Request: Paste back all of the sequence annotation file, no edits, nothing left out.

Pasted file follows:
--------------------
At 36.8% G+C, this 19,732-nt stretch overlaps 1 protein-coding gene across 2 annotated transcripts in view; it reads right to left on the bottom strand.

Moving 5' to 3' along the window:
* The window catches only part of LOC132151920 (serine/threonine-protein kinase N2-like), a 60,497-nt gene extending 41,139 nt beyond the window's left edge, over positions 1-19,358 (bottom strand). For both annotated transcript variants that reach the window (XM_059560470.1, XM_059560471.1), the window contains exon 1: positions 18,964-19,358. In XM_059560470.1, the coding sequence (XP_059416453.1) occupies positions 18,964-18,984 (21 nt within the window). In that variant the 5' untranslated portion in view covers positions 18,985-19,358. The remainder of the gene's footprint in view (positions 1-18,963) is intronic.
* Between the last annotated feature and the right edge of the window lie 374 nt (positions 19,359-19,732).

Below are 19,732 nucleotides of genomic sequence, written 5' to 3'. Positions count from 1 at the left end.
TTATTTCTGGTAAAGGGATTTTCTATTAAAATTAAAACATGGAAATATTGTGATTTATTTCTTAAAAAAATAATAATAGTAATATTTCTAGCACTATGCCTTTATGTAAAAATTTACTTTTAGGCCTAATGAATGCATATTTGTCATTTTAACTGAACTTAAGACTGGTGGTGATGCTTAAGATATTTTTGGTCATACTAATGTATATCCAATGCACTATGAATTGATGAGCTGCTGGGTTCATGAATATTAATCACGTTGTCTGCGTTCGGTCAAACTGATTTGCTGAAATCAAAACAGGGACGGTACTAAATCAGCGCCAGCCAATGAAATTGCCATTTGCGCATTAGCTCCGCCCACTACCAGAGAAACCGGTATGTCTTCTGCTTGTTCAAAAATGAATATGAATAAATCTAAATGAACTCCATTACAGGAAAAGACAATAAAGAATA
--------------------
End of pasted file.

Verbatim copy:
At 36.8% G+C, this 19,732-nt stretch overlaps 1 protein-coding gene across 2 annotated transcripts in view; it reads right to left on the bottom strand.

Moving 5' to 3' along the window:
* The window catches only part of LOC132151920 (serine/threonine-protein kinase N2-like), a 60,497-nt gene extending 41,139 nt beyond the window's left edge, over positions 1-19,358 (bottom strand). For both annotated transcript variants that reach the window (XM_059560470.1, XM_059560471.1), the window contains exon 1: positions 18,964-19,358. In XM_059560470.1, the coding sequence (XP_059416453.1) occupies positions 18,964-18,984 (21 nt within the window). In that variant the 5' untranslated portion in view covers positions 18,985-19,358. The remainder of the gene's footprint in view (positions 1-18,963) is intronic.
* Between the last annotated feature and the right edge of the window lie 374 nt (positions 19,359-19,732).

Below are 19,732 nucleotides of genomic sequence, written 5' to 3'. Positions count from 1 at the left end.
TTATTTCTGGTAAAGGGATTTTCTATTAAAATTAAAACATGGAAATATTGTGATTTATTTCTTAAAAAAATAATAATAGTAATATTTCTAGCACTATGCCTTTATGTAAAAATTTACTTTTAGGCCTAATGAATGCATATTTGTCATTTTAACTGAACTTAAGACTGGTGGTGATGCTTAAGATATTTTTGGTCATACTAATGTATATCCAATGCACTATGAATTGATGAGCTGCTGGGTTCATGAATATTAATCACGTTGTCTGCGTTCGGTCAAACTGATTTGCTGAAATCAAAACAGGGACGGTACTAAATCAGCGCCAGCCAATGAAATTGCCATTTGCGCATTAGCTCCGCCCACTACCAGAGAAACCGGTATGTCTTCTGCTTGTTCAAAAATGAATATGAATAAATCTAAATGAACTCCATTACAGGAAAAGACAATAAAGAATA